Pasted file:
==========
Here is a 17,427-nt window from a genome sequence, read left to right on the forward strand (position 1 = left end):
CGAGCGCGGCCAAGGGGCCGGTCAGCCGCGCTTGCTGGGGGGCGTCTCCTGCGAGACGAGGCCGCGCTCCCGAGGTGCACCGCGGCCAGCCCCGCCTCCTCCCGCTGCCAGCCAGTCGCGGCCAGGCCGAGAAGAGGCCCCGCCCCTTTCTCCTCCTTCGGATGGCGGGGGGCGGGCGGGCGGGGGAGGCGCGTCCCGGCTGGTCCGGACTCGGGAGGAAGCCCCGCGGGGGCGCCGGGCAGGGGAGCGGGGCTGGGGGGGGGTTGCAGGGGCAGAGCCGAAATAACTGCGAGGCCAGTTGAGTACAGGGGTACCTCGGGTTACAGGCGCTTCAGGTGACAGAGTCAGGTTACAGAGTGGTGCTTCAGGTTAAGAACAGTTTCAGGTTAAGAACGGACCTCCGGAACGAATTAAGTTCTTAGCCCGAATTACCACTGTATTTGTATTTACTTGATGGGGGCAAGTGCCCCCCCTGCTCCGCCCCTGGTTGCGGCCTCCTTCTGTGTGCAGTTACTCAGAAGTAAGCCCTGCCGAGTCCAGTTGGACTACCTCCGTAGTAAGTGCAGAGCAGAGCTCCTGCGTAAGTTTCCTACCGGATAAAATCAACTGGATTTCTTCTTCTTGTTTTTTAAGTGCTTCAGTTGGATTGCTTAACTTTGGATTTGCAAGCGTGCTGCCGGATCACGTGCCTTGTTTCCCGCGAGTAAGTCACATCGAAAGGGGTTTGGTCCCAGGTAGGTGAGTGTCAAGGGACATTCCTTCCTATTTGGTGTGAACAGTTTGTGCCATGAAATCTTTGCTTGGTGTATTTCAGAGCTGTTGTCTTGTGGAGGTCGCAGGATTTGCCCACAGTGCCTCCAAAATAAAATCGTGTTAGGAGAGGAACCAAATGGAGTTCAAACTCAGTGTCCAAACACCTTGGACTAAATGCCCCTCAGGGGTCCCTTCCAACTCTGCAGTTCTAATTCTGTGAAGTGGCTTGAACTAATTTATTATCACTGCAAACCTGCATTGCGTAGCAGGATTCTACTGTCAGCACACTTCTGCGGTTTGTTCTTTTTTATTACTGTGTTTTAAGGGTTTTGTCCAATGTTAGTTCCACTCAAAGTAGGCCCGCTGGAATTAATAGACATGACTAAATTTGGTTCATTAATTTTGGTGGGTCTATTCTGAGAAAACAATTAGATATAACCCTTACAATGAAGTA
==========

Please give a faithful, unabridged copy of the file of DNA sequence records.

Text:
Here is a 17,427-nt window from a genome sequence, read left to right on the forward strand (position 1 = left end):
CGAGCGCGGCCAAGGGGCCGGTCAGCCGCGCTTGCTGGGGGGCGTCTCCTGCGAGACGAGGCCGCGCTCCCGAGGTGCACCGCGGCCAGCCCCGCCTCCTCCCGCTGCCAGCCAGTCGCGGCCAGGCCGAGAAGAGGCCCCGCCCCTTTCTCCTCCTTCGGATGGCGGGGGGCGGGCGGGCGGGGGAGGCGCGTCCCGGCTGGTCCGGACTCGGGAGGAAGCCCCGCGGGGGCGCCGGGCAGGGGAGCGGGGCTGGGGGGGGGTTGCAGGGGCAGAGCCGAAATAACTGCGAGGCCAGTTGAGTACAGGGGTACCTCGGGTTACAGGCGCTTCAGGTGACAGAGTCAGGTTACAGAGTGGTGCTTCAGGTTAAGAACAGTTTCAGGTTAAGAACGGACCTCCGGAACGAATTAAGTTCTTAGCCCGAATTACCACTGTATTTGTATTTACTTGATGGGGGCAAGTGCCCCCCCTGCTCCGCCCCTGGTTGCGGCCTCCTTCTGTGTGCAGTTACTCAGAAGTAAGCCCTGCCGAGTCCAGTTGGACTACCTCCGTAGTAAGTGCAGAGCAGAGCTCCTGCGTAAGTTTCCTACCGGATAAAATCAACTGGATTTCTTCTTCTTGTTTTTTAAGTGCTTCAGTTGGATTGCTTAACTTTGGATTTGCAAGCGTGCTGCCGGATCACGTGCCTTGTTTCCCGCGAGTAAGTCACATCGAAAGGGGTTTGGTCCCAGGTAGGTGAGTGTCAAGGGACATTCCTTCCTATTTGGTGTGAACAGTTTGTGCCATGAAATCTTTGCTTGGTGTATTTCAGAGCTGTTGTCTTGTGGAGGTCGCAGGATTTGCCCACAGTGCCTCCAAAATAAAATCGTGTTAGGAGAGGAACCAAATGGAGTTCAAACTCAGTGTCCAAACACCTTGGACTAAATGCCCCTCAGGGGTCCCTTCCAACTCTGCAGTTCTAATTCTGTGAAGTGGCTTGAACTAATTTATTATCACTGCAAACCTGCATTGCGTAGCAGGATTCTACTGTCAGCACACTTCTGCGGTTTGTTCTTTTTTATTACTGTGTTTTAAGGGTTTTGTCCAATGTTAGTTCCACTCAAAGTAGGCCCGCTGGAATTAATAGACATGACTAAATTTGGTTCATTAATTTTGGTGGGTCTATTCTGAGAAAACAATTAGATATAACCCTTACAATGAAGTA